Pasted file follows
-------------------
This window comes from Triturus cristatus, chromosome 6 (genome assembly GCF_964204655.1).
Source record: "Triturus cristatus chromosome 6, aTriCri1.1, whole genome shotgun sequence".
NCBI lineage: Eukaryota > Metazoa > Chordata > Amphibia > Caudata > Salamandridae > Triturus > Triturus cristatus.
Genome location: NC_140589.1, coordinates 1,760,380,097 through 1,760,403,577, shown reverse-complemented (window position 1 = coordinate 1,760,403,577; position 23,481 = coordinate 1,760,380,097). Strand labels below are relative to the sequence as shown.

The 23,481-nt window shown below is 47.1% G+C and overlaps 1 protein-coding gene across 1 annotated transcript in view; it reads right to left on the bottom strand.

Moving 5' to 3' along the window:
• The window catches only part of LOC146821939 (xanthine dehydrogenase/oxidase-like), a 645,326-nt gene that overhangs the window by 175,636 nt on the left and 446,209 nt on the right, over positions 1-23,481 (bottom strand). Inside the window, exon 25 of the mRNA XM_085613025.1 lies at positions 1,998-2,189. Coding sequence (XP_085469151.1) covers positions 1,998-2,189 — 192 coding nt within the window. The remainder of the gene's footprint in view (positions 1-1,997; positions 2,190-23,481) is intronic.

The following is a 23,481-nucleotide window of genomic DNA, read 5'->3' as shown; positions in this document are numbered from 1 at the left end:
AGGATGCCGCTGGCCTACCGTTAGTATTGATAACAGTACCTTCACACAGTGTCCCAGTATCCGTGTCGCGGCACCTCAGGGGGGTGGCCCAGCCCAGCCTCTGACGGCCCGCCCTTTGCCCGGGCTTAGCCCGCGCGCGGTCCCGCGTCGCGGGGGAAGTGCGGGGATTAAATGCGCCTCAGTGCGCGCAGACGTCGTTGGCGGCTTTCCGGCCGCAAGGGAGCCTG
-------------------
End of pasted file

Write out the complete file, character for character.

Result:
This window comes from Triturus cristatus, chromosome 6 (genome assembly GCF_964204655.1).
Source record: "Triturus cristatus chromosome 6, aTriCri1.1, whole genome shotgun sequence".
NCBI lineage: Eukaryota > Metazoa > Chordata > Amphibia > Caudata > Salamandridae > Triturus > Triturus cristatus.
Genome location: NC_140589.1, coordinates 1,760,380,097 through 1,760,403,577, shown reverse-complemented (window position 1 = coordinate 1,760,403,577; position 23,481 = coordinate 1,760,380,097). Strand labels below are relative to the sequence as shown.

The 23,481-nt window shown below is 47.1% G+C and overlaps 1 protein-coding gene across 1 annotated transcript in view; it reads right to left on the bottom strand.

Moving 5' to 3' along the window:
• The window catches only part of LOC146821939 (xanthine dehydrogenase/oxidase-like), a 645,326-nt gene that overhangs the window by 175,636 nt on the left and 446,209 nt on the right, over positions 1-23,481 (bottom strand). Inside the window, exon 25 of the mRNA XM_085613025.1 lies at positions 1,998-2,189. Coding sequence (XP_085469151.1) covers positions 1,998-2,189 — 192 coding nt within the window. The remainder of the gene's footprint in view (positions 1-1,997; positions 2,190-23,481) is intronic.

The following is a 23,481-nucleotide window of genomic DNA, read 5'->3' as shown; positions in this document are numbered from 1 at the left end:
AGGATGCCGCTGGCCTACCGTTAGTATTGATAACAGTACCTTCACACAGTGTCCCAGTATCCGTGTCGCGGCACCTCAGGGGGGTGGCCCAGCCCAGCCTCTGACGGCCCGCCCTTTGCCCGGGCTTAGCCCGCGCGCGGTCCCGCGTCGCGGGGGAAGTGCGGGGATTAAATGCGCCTCAGTGCGCGCAGACGTCGTTGGCGGCTTTCCGGCCGCAAGGGAGCCTG